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Walter Albritton

January 14, 2018

 

Methodists would have run him out of town!

 

        Had John the Baptist been a Methodist preacher, he would have been run out of town by every church he served. You don’t call good Methodist folks “a brood of vipers” and get away with it.

        But Brother John had no church nor was he a pastor. He was a prophet whose thundering voice attracted large crowds to his wilderness pulpit. And he wasted no time mollycoddling people in the hope he could gain their approval. He shelled the corn by telling people the truth.

        John was on a mission – to warn the Jews that the wrath of God would soon fall on them unless they turned from their sins. Their only hope of escaping God’s fierce judgment was to repent, be baptized in the Jordan, and start loving people and living like God wanted them to live.  

        The crowds were impressed by John’s preaching. Instead of condemning John, people urged their friends to come hear him. Many did come, were convicted of their sins and waded into the Jordan to be baptized.

        The context of John’s place in history is important. For centuries there had been no prophetic message from God but the Jews still had hope the Messiah would one day come. The sudden appearance of John fanned the flames of their hope. Perhaps John is the Messiah. He seemed like the kind of Messiah they expected, a fiery leader who would overthrow their oppressors with military power.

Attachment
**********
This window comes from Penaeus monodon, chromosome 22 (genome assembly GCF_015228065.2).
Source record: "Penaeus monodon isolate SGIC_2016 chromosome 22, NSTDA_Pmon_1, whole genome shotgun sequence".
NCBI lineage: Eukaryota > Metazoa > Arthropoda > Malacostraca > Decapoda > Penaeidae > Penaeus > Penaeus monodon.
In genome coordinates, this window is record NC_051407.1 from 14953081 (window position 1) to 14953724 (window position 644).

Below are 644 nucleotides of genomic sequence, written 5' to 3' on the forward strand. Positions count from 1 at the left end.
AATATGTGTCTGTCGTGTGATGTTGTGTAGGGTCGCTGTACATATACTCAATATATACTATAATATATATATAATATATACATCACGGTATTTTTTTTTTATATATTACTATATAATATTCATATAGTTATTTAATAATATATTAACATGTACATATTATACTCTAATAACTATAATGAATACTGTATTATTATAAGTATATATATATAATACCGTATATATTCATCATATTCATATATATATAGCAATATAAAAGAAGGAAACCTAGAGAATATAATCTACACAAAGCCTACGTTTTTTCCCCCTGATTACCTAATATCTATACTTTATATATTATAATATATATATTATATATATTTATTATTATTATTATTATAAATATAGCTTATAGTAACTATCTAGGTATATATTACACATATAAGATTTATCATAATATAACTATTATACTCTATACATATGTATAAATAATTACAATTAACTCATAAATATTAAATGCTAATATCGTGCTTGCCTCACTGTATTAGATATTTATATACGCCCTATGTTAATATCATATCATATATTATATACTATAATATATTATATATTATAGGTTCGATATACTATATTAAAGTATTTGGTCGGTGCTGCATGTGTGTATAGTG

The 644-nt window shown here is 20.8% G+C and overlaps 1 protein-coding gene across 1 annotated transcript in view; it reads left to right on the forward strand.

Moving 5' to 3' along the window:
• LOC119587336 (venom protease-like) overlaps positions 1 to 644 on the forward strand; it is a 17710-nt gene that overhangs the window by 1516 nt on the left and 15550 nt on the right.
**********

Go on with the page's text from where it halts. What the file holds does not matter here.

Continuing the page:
John’s ego was not inflated by the compliments of the people. He knew his purpose – to point people to Jesus. The scriptures expose John’s humility. John said of Jesus, “Behold the Lamb of God!” Once he said, “He must increase and I must decrease.” At another time he said, “One more powerful than I is coming.” And John even said he was “not worthy to untie his sandals!” Untying sandals was the work of slaves.

        What John was doing, the Bible makes clear, was “preparing the way” for Jesus. Repeatedly John said, Jesus will do more for you than I can do. “I baptize with water,” John said. “But Jesus will baptize you with the Holy Spirit and fire.”

        John’s strong message teaches us that ritual and religion are not enough to please God. Baptism is not enough, John said. He insisted they “bear fruits worthy of repentance.” John explained that this meant they must love the poor by sharing their food and clothes with them.

        Tax collectors extorted the poor. To them John said, “You must begin treating people fairly; collect no more than the amount prescribed for you.” In other words, stop stealing from people!

        Soldiers, who used threats and accusations to “shake down” the weak, were advised by John to “show you are right with God by being satisfied with your wages.”

        It remains true to this day that God is not satisfied with ritual and religion. God has no interest in religion. He sent His Son to deliver people from religion. So, for us today, it is not enough to repent, be baptized and join a church. Ritual and religion, without love for the poor, will neither save us nor give us peace with God.

        What is needed is a delicate balance between faith and works. Our works will not save us. But it is a phony faith that produces no deeds of love and mercy. God desires that our deeds match our words. When they do, then our lives, like that of John, will point to Jesus. The way we live will recommend Jesus to the people who do not yet know him. + + +